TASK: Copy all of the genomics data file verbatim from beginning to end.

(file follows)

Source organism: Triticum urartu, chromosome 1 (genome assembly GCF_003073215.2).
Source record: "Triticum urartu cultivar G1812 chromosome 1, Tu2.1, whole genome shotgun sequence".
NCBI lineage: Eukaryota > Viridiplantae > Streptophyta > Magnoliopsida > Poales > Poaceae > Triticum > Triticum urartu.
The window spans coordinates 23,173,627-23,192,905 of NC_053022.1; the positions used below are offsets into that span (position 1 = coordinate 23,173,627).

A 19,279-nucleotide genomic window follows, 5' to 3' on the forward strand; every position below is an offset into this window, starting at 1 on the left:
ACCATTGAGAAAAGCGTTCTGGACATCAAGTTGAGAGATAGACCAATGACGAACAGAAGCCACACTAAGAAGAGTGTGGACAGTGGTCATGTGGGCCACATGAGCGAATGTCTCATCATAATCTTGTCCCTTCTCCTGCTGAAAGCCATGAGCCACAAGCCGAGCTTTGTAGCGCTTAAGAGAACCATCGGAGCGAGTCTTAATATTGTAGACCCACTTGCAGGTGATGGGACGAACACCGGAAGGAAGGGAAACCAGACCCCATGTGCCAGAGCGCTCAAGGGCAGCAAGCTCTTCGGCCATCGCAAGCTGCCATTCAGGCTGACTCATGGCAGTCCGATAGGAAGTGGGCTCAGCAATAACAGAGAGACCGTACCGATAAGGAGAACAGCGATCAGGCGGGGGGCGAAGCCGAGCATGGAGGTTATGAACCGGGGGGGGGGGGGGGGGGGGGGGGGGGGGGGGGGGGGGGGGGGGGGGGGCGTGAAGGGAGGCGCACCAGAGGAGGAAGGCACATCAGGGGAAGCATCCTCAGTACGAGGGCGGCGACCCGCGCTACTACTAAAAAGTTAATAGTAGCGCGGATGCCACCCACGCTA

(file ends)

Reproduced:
Source organism: Triticum urartu, chromosome 1 (genome assembly GCF_003073215.2).
Source record: "Triticum urartu cultivar G1812 chromosome 1, Tu2.1, whole genome shotgun sequence".
NCBI lineage: Eukaryota > Viridiplantae > Streptophyta > Magnoliopsida > Poales > Poaceae > Triticum > Triticum urartu.
The window spans coordinates 23,173,627-23,192,905 of NC_053022.1; the positions used below are offsets into that span (position 1 = coordinate 23,173,627).

A 19,279-nucleotide genomic window follows, 5' to 3' on the forward strand; every position below is an offset into this window, starting at 1 on the left:
ACCATTGAGAAAAGCGTTCTGGACATCAAGTTGAGAGATAGACCAATGACGAACAGAAGCCACACTAAGAAGAGTGTGGACAGTGGTCATGTGGGCCACATGAGCGAATGTCTCATCATAATCTTGTCCCTTCTCCTGCTGAAAGCCATGAGCCACAAGCCGAGCTTTGTAGCGCTTAAGAGAACCATCGGAGCGAGTCTTAATATTGTAGACCCACTTGCAGGTGATGGGACGAACACCGGAAGGAAGGGAAACCAGACCCCATGTGCCAGAGCGCTCAAGGGCAGCAAGCTCTTCGGCCATCGCAAGCTGCCATTCAGGCTGACTCATGGCAGTCCGATAGGAAGTGGGCTCAGCAATAACAGAGAGACCGTACCGATAAGGAGAACAGCGATCAGGCGGGGGGCGAAGCCGAGCATGGAGGTTATGAACCGGGGGGGGGGGGGGGGGGGGGGGGGGGGGGGGGGGGGGGGGGGGGGGGGCGTGAAGGGAGGCGCACCAGAGGAGGAAGGCACATCAGGGGAAGCATCCTCAGTACGAGGGCGGCGACCCGCGCTACTACTAAAAAGTTAATAGTAGCGCGGATGCCACCCACGCTA